نتیجه گیری انگلیسی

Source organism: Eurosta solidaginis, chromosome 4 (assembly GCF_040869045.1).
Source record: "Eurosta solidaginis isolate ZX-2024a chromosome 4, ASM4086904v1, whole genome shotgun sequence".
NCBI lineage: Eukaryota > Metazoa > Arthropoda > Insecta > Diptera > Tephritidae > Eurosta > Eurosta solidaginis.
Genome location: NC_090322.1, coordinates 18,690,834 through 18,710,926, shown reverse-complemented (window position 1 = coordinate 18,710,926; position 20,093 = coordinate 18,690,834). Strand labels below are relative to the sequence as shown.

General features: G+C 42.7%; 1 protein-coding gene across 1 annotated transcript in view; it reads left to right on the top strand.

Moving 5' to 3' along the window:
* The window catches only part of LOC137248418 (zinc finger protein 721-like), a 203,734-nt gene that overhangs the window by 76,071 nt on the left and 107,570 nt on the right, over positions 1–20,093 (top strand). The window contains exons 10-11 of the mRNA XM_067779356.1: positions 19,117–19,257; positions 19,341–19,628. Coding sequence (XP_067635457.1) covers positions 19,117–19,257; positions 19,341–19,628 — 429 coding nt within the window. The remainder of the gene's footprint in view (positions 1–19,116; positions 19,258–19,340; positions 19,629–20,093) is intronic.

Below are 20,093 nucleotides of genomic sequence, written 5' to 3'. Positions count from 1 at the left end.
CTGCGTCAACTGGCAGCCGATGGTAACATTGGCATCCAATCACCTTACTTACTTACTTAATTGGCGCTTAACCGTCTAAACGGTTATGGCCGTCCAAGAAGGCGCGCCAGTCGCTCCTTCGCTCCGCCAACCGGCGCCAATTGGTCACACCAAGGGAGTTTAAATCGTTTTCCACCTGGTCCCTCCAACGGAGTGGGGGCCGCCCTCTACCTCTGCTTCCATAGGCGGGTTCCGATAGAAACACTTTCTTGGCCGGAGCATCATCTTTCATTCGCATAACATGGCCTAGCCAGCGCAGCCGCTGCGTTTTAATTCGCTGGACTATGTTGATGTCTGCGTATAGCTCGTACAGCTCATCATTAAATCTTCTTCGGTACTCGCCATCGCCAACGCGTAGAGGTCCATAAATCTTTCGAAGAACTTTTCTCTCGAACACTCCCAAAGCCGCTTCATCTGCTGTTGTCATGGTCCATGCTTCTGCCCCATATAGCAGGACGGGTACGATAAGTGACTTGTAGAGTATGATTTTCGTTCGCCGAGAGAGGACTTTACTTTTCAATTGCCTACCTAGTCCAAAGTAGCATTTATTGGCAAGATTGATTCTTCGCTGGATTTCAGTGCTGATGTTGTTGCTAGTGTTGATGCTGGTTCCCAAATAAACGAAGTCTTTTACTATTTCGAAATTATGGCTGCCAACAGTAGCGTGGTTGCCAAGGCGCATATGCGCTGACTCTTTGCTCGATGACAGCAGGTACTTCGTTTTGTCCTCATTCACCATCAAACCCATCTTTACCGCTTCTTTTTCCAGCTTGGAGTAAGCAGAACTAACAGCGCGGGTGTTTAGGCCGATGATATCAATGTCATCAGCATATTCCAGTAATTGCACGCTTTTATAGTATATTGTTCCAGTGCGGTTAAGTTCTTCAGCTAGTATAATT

Prior studies of innovation have focused on the development of innovative products and technologies within an organization or between organizations involved in an alliance. This study extends previous organizational innovation development research to examine the effects of governance mechanisms on creativity between independent buyers and sellers, parties that do not interact in formal governance structures. In addition, this research provides insights into the effects of governance mechanisms on creativity by examining the mediating effects of resources, motivation, and managerial practices. It provides and tests a framework addressing the role of governance mechanisms in encouraging investment in relation-specific assets that provide the resources, motivation, and managerial practices stimulating creativity. Besides broadening existing perspectives on inter-organizational creativity, this study also provides a new lens for examining a number of inter-organizational issues that have emerged recently, such as the generation of inter-organizational relational rents (Dyer & Singh, 1998), the dynamics of knowledge-sharing between organizations (Grant and Baden-Fuller, 2004 and Young et al., 2003), and the utilization of inter-organizational resources by focal organizations (Harrison, Hitt, Hoskisson, & Ireland, 2001). This research provides insights into the impact of a variety of inter-organizational governance mechanisms. First, the roles of trust, contract, and power in facilitating inter-organizational creativity are addressed. Both trust and contractual governance mechanisms affect the three conditions needed for creativity and ultimately increase creative ideas or approaches. However, trust has a greater total effect on innovation generation than does contract. On the other hand, power does not affect the facilitating conditions and has a negative total effect on creativity. Thus, these governance mechanisms affect creativity in inter-organizational relationships differently. In particular, trust has a stronger effect on complementary resources, learning orientation, and open-mindedness, whereas contractual governance yields a greater impact on knowledge-sharing routines and management support. Power, however, is not found to be directly related to conditions for creativity. One explanation for these results is that trust provides greater safeguards than power does in stimulating the exploration of potential capabilities.